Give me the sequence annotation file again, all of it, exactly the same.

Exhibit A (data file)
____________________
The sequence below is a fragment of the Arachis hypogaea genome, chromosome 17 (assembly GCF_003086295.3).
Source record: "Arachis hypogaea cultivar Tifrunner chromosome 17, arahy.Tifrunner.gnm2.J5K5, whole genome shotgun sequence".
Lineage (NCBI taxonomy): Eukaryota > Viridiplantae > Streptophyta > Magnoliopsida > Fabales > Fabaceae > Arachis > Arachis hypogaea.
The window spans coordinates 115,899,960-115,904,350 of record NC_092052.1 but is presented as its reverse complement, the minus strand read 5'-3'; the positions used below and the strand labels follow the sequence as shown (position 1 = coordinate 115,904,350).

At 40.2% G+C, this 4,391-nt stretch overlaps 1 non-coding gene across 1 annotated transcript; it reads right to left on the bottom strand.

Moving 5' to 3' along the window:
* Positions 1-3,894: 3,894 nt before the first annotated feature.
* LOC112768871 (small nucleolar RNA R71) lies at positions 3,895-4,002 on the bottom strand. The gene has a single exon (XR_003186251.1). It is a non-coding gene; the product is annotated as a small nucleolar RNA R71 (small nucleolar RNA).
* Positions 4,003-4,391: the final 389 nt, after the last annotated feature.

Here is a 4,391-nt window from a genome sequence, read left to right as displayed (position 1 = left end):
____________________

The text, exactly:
The sequence below is a fragment of the Arachis hypogaea genome, chromosome 17 (assembly GCF_003086295.3).
Source record: "Arachis hypogaea cultivar Tifrunner chromosome 17, arahy.Tifrunner.gnm2.J5K5, whole genome shotgun sequence".
Lineage (NCBI taxonomy): Eukaryota > Viridiplantae > Streptophyta > Magnoliopsida > Fabales > Fabaceae > Arachis > Arachis hypogaea.
The window spans coordinates 115,899,960-115,904,350 of record NC_092052.1 but is presented as its reverse complement, the minus strand read 5'-3'; the positions used below and the strand labels follow the sequence as shown (position 1 = coordinate 115,904,350).

At 40.2% G+C, this 4,391-nt stretch overlaps 1 non-coding gene across 1 annotated transcript; it reads right to left on the bottom strand.

Moving 5' to 3' along the window:
* Positions 1-3,894: 3,894 nt before the first annotated feature.
* LOC112768871 (small nucleolar RNA R71) lies at positions 3,895-4,002 on the bottom strand. The gene has a single exon (XR_003186251.1). It is a non-coding gene; the product is annotated as a small nucleolar RNA R71 (small nucleolar RNA).
* Positions 4,003-4,391: the final 389 nt, after the last annotated feature.

Here is a 4,391-nt window from a genome sequence, read left to right as displayed (position 1 = left end):